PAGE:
What Is the Proper Pitch When Grading a Driveway?
Grading a driveway site refers to the process of changing the natural levels of the ground. Driveway sites must be excavated so there is room to build a strong, durable base below the surface. The bottom of the site must have a slight pitch in order for water to drain away from the home. A 2 percent pitch is enough to direct water runoff, but not steep enough to present a danger in slippery conditions.
Minimum Driveway Pitch
If you're installing a driveway on a flat front yard, dig the bottom of the site at a 2 percent pitch. To do this, dig down the site an extra 1/4 inch deeper with every foot of distance away from the garage or home. Use a measuring stick to verify that the dirt floor of the subsoil is 1 inch deeper 4 feet away from the beginning of the driveway.
Maximum Driveway Pitch
Steep driveways are dangerous, especially when it rains or snows. If the yard is already on a slope, the steepest point of the pitch should not exceed 15 percent or a decline of 15 feet for every 100 feet of length. The course of the driveway should curve at the steepest section to minimize the pitch. For the portion of the driveway closest to the garage, which receives the most foot traffic, the pitch should be between 2 and 5 percent so it feels relatively flat.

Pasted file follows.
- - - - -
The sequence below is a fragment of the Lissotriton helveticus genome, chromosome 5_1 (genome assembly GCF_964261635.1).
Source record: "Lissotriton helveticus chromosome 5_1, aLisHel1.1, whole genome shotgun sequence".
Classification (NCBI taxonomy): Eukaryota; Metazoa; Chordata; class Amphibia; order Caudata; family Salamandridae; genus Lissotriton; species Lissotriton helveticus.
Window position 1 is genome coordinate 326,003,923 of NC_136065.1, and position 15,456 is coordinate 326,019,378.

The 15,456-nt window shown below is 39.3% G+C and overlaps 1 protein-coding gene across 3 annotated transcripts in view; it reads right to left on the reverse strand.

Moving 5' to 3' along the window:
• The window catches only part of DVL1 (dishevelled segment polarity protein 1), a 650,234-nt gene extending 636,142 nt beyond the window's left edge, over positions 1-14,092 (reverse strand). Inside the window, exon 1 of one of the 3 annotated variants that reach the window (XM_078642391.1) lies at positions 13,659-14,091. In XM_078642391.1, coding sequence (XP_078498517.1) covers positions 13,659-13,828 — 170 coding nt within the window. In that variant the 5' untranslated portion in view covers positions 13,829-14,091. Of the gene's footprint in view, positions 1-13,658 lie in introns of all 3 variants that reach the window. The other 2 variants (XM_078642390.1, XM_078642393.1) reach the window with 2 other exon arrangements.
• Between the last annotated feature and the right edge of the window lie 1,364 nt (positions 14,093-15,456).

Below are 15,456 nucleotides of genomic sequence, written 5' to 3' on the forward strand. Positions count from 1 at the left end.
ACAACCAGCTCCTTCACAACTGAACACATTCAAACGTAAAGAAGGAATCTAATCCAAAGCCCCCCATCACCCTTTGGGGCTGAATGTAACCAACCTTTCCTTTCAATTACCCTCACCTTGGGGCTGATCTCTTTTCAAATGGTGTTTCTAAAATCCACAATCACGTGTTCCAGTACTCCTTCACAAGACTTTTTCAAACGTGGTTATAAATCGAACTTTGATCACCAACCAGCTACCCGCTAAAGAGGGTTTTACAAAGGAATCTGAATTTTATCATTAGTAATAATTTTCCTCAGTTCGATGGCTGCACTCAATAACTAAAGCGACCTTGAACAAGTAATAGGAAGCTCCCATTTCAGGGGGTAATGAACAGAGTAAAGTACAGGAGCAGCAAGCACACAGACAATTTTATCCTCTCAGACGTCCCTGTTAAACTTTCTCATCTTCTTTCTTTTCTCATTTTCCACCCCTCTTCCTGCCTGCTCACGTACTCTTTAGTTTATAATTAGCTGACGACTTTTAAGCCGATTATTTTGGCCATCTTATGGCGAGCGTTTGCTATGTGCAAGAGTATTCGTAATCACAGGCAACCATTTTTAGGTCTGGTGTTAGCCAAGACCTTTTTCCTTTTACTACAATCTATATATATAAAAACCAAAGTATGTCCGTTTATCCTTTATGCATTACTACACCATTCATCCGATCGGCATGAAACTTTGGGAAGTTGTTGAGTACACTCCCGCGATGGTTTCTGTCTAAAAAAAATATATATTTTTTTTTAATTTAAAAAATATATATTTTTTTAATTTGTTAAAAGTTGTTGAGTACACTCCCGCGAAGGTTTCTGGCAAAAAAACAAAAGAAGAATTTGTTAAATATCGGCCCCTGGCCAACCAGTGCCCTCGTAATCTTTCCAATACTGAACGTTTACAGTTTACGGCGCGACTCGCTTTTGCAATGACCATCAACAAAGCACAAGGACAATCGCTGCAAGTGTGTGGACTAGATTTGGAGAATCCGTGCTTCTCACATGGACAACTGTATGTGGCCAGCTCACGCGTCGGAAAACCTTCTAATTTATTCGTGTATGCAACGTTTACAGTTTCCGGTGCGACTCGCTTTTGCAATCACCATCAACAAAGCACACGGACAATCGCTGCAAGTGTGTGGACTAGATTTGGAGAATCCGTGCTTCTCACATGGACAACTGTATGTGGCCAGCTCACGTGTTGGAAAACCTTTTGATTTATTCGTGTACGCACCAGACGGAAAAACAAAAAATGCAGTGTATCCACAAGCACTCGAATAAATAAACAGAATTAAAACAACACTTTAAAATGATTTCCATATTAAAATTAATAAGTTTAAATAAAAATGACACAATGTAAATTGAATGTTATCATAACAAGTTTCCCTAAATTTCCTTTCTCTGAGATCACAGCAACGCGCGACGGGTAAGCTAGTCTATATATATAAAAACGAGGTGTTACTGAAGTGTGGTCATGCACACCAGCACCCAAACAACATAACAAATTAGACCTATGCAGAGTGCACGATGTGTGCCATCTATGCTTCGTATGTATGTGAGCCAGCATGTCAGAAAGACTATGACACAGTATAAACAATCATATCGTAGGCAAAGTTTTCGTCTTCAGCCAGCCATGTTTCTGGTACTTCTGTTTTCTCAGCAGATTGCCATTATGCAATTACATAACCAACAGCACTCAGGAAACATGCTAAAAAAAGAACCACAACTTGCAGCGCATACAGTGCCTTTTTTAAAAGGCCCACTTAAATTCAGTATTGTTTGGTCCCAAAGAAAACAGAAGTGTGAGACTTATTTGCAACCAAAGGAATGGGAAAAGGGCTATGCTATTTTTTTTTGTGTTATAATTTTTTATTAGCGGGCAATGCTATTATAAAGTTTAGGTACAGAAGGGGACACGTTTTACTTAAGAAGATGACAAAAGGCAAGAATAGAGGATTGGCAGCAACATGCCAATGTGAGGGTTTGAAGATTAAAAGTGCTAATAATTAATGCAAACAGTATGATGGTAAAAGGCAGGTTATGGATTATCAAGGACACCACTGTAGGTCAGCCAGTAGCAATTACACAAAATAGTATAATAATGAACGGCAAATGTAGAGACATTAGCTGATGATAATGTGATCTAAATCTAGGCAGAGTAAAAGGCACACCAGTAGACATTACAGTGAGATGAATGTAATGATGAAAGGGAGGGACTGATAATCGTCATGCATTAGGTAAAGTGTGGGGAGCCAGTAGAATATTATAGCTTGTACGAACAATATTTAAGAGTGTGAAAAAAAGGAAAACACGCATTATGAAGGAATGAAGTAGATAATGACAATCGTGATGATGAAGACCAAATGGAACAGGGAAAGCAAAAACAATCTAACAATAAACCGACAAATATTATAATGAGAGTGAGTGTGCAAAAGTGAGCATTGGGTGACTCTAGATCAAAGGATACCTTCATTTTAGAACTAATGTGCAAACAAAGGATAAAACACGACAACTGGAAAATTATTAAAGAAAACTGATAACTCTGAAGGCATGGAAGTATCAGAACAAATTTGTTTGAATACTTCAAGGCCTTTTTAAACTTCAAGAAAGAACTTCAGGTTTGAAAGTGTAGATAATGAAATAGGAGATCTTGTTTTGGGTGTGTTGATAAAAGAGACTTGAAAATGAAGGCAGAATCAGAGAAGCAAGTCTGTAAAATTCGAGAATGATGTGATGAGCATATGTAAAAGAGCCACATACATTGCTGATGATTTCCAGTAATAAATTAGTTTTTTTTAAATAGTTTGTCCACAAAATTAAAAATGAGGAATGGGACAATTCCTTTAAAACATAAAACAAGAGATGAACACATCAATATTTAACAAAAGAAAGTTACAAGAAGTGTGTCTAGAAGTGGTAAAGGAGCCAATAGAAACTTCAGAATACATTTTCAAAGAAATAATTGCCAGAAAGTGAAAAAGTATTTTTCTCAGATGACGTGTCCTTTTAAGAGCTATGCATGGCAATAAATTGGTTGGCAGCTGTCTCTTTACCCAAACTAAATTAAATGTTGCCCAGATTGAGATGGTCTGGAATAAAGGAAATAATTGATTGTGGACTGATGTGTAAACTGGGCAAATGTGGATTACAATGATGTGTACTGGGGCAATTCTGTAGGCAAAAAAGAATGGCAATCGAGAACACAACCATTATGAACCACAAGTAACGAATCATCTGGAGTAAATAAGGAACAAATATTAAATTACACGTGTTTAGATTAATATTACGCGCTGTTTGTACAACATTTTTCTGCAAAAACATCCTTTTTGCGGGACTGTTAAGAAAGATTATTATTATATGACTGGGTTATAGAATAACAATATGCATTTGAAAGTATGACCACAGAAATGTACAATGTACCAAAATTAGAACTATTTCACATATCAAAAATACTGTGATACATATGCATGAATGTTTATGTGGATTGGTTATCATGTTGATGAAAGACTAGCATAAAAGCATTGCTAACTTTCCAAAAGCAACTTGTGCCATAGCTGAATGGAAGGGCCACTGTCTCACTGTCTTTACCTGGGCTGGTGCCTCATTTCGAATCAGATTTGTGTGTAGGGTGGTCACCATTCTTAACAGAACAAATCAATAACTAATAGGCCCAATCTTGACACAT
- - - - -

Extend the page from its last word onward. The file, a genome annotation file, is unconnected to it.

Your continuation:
- If you're installing a driveway on a flat front yard, dig the bottom of the site at a 2 percent pitch.
- For the portion of the driveway closest to the garage, which receives the most foot traffic, the pitch should be between 2 and 5 percent so it feels relatively flat.
Approach Slopes and Aprons
Approach slopes and aprons are the portions of driveway between the street and the rest of the driveway. In urban areas, the approach slope is paved at a 2 percent pitch because this goes over the public sidewalk. Driveway aprons should have an equally shallow pitch or a ramp installed to prevent cars from bottoming out.
A driveway with a cross pitch is graded down the length of the driveway toward the street, and also across the driveway. The result is a diagonal slope that prevents water from flowing down the length of the driveway, reducing the threat of puddles, ice and damage to the surface. The pitch across the width of the driveway must be 2 to 5 percent so water will drain and the surface will still feel level.
Aurora LaJambre is a writer and editor living in Brooklyn, N.Y. For over five years she's covered topics in culture, lifestyle, travel, DIY design and green living for print and online media. Her publication credits include "WOW Women on Writing," "Six States" and Catalogs.com. She graduated from New York University in 2003 with a Bachelor of Fine Arts in creative writing.